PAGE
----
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IREU Top500 The Customer Report: 2018

IREU Top500 The Customer Report: 2018

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Marks & Spencer - InternetRetailing in Store

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Marks & Spencer - InternetRetailing in Store
Marks & Spencer - InternetRetailing in Store
InternetRetailing in Store Score: 20/25

As M&S reports the 11th consecutive quarterly fall in non-food sales, the launch of the new platform in mid-February 2014 could be considered a ray of sunshine. The platform took over 2 years to develop and marks another step forward for M&S’s omnichannel ambitions. It is also one of the latest significant infrastructure investments with the dedicated ecommerce distribution centre opening at Castle Donington and the refreshed customer services technology all completed in the last 12 months.

On the back of such significant investment, it comes as no surprise that transacting in any channel for delivery in any channel is at the heart of the “Shop your way” offer and a real strength. In-store ordering is readily supported across the store, at till points or with sales assistants armed with iPads. Self-serve options are also available on the browse & buy hubs, or through encouraging customers to use their own mobile. “Shop your way” signage is visible across the store, with clear direction and benefits communicating “extended ranges online”, “need a different size, shop online”.

The browse & buy hubs…or ‘giant iPhones’, are available in c.150 stores, providing access to the full range, with integrated chip & pin readers alleviating security concerns on public terminals and barcode scanners providing quick access to product information. M&S have made a real feature of the browse & order hubs, the user experience of which is tailored to the department in which it is situated.

The new website, evidently designed for tablets has a significantly more editorial feel, with a focus on curation and content…the new digital face of M&S appears more conversational and inspirational. How then is that being reflected in the stores?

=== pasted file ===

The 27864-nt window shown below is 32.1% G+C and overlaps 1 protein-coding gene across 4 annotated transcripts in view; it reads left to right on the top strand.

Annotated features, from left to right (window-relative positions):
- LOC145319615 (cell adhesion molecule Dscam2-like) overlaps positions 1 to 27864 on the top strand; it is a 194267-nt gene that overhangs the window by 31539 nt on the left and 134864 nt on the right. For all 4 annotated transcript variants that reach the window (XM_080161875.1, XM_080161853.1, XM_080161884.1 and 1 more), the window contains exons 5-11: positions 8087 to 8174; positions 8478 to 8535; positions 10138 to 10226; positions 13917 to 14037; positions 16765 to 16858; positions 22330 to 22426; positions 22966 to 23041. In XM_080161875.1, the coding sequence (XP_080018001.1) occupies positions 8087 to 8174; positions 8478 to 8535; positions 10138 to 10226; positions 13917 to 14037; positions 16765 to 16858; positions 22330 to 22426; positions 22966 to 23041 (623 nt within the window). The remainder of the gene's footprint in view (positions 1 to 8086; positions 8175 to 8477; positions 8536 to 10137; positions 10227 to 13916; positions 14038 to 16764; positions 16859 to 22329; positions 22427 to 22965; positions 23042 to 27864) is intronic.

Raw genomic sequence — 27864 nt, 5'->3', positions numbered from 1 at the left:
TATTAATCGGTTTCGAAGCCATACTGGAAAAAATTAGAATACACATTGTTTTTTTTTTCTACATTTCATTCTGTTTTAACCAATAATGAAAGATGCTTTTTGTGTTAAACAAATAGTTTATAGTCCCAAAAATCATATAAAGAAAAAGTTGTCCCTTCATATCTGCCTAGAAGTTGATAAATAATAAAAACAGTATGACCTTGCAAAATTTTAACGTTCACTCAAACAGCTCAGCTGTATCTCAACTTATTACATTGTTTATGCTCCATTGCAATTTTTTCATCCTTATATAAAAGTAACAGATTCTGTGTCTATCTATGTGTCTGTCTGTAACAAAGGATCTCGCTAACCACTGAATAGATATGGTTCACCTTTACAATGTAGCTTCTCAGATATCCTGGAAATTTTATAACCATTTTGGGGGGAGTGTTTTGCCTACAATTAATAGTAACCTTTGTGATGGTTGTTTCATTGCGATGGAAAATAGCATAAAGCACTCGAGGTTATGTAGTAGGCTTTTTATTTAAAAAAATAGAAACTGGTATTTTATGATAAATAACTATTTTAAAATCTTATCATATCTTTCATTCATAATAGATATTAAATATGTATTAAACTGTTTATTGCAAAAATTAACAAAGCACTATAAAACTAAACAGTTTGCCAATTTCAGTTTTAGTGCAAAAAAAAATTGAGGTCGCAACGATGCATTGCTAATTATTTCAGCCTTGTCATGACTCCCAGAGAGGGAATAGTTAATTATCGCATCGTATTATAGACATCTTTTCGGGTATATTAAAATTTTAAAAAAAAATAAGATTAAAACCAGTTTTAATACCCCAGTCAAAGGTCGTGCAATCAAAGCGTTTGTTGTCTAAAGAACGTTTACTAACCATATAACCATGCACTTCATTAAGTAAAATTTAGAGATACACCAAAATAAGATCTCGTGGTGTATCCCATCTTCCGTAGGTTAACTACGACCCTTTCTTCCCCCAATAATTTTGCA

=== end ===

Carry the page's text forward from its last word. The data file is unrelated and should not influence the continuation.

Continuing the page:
• 1,500 assisted sellers, complete with iPads are now working across UK stores, with a view to bringing that authority and inspiration to customers in-store.


  • Digital signage is in 1,500 stores, content is centrally controlled and can be managed to flex promotions in window displays and across the in-store screens of various sizes.


  • The “virtual rail” being demonstrated in Amsterdam may give us an insight into things to come with tall upright screens enabling shoppers to view the maximum offer in the minimum space. Customers can swipe through the range looking for inspiration.


  • Guided selling is available within the home category, via browse & buy points to help customers locate products that most suit their needs e.g. pillow finder.


  • “Room Inspiration” online functionality, also enabled in-stores through iPads in some of the larger home departments, is used to both direct customers online and engage with customers whilst in store.




With a dedicated digital lab, M&S have a clear ambition to be on the front foot as the digital landscape continues to evolve. The new technology and in particular the API stack enables the business to be more agile, as they continue to test and learn. Virtual makeovers, for example previously available in kiosks in the beauty department, have been retired to the web only. RFID tags have recently been trialled in the footwear department to showcase cross-sells during the fitting process.

WiFi is available across the majority of the estate now, but sadly the opportunity is not taken to deliver a meaningful and relevant connection with the logged in customer. Landing pages are neither personalised nor contextualised to the store.

The M&S app provides an array of functionality to support the in-store journey, enabling customers to self-serve more efficiently and is considered the key bridge between the store & online worlds. The app acts as the central device for a more personalised marketing approach with a series of pushed offers direct to the customer to redeem either in store or online. However, execution at times is slow and frustrating, particularly in terms of supporting the in-store research journey - barcode scanning is slow and likely to limit use/uptake. Probably lesser known still is the app’s capability to facilitate the augmented reality features of the current Leading Ladies campaign in stores and in print.

The new platform underpins a more joined up customer journey, facilitating a shared basket across multiple devices, supporting the customer’s cross-channel research journey…but there is still work to do. With the foundations of a more flexible technology and leading delivery infrastructure in place M&S appears to be in a good position to develop an experience in-store that will excite and re-engage with customers.

 
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